I learned this the hard way, by voting for the Governator for the first time around. I thought to myself, well, as govenorator, he can’t really do anything on abortion, then what happens, I think a year later he signed a bill funding embryonic stem cell research.

Now, to answer your question, a political candidate being pro-life or anti-homosexual marriage doesn't in mind qualify them for office, BUT if they are not these things, it does disqualify them for holding public office just as a racist political candidate would be disqualified.

Everything is under the providence of God anyway, my one vote is not going to change anything. All I can do is vote what is right. The Lord will take the evil intentions of man and use it for the greater good for His people. But I don’t want to be the one exercising the evil intentions.

Daryl said...

I'm glad Wilbeforce didn't think like Ricky...

Can we not take a long view? Even if it takes 500 years to legislate against abortion, shouldn't we be pushing in that direction?

icthys said...

Carlo wrote:
If I had to guess, prior to Roe v. Wade, public opinion, I’m certain was that for abortion on demand, a small minority of the population believed that abortion was right. Most considered abortion a terrible crime.

Icthys responds:
Your guess would be wrong. The decision by the Supreme Court simply accelerated a trend that was already happening across the nation with the exception of the Bible Belt. Most states were in the process of liberalizing their laws on abortion by 1973. In fact, Ronald Reagan signed the most liberal abortion bill in the nation when he was governor of California around 1968.

The reality is that Roe gave a voice to a disparate anti-abortion movement that was primarily concerned with state level policy. It also gave the GOP an issue to utilize to persuade conservative Christians to closely link their faith to politics, as such furthering the divide amongst evangelicals and embroiling the church in a culture war. The latter has had the unpleasant effect of distracting Christians from what they ought to be doing, which is, as Ricky says, preaching the gospel of Jesus Christ so as to change hearts and minds for Him.

Without Roe, the anti-abortion movement would probably still be localized and public opinion in favor of abortion would likely be much greater than it is.

Until we have impacted our nation with the preaching of Jesus Christ and Him crucified we cannot hope to end the holocaust of the unborn. Constitutional amendments and laws will not rid this evil from our land, only faith in our Lord and Savior Jesus Christ can do that. Anything else is merely a band-aid on a gaping wound.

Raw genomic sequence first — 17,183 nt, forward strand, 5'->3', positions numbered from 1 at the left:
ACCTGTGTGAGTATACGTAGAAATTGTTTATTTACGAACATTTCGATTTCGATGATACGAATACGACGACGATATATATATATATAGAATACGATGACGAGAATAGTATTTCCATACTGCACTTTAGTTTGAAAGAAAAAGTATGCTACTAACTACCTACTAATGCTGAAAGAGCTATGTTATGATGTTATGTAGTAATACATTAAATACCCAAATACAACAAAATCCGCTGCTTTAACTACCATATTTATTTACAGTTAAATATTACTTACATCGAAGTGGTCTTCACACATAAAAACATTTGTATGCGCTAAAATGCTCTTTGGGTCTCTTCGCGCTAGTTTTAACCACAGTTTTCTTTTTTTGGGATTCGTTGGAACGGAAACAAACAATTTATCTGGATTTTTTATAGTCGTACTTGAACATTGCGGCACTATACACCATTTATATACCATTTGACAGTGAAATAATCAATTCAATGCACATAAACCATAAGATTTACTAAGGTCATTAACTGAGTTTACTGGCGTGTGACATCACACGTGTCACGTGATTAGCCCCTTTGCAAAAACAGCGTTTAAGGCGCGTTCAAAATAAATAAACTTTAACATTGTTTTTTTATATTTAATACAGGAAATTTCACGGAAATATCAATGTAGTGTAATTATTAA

DJP said...

False dichotomy.

That, plus using "impact" as a verb.

icthys said...

1) I did not intend to suggest a dichotomy above. To what do you refer?

2) Impacted is a transitive verb form of the noun impact. The following sentence is both complete and grammatically correct:

The gospel of Jesus Christ impacted the teachings of the Apostle Paul in a significant manner.

Carlo said...

Icthys wrote: "Constitutional amendments and laws will not rid this evil from our land, only faith in our Lord and Savior Jesus Christ can do that. Anything else is merely a band-aid on a gaping wound."

My response: I never said that constitutional amendments and laws would rid evil from this land. I agree that we cannot legislate behavior but we don't refuse to pass laws on murder, rape, incest, and stealing do we?

Ichyts wrote: "Until we have impacted our nation with the preaching of Jesus Christ and Him crucified we cannot hope to end the holocaust of the unborn."

My response: Where do you find this in Scripture? I find nothing in Scripture that tells us the gospel will reform the culture and rid it of sin? (unless of course you are post-millenialist) In fact, if Timothy tells us anything, is that, even with the advance of the gospel, things will get worse, and worse, and worse and worse.

I agree politics should not distract us from preaching the gospel, but I don't see why you are so dead set against passing laws against abortion. Isn't abortion just a serious and moral ethical issue as racism, rape, and stealing? I mean, if one of the functions of government is to protect personal property isn't another function of government to protect human life or do you not see the value of the unborn with the same value of the born?

Ricky Rickard said...

Carlo and Daryl,

I think you are misunderstanding both myself and icthys. I am not opposed to passing laws against abortion and gay marriage (I circulated petitions for and voted for the Marriage Amendment in Ohio in 2004). What I am saying is that we need to change the culture before the law will change. Try passing an anti-abortion law today. It will not pass. Preach the gospel, transform culture, and then see what happens. That is taking the true long view on this issue. Hope this clarifies my position (and I believe icthys as well) on the aspect of passing laws about abortion.

Dan,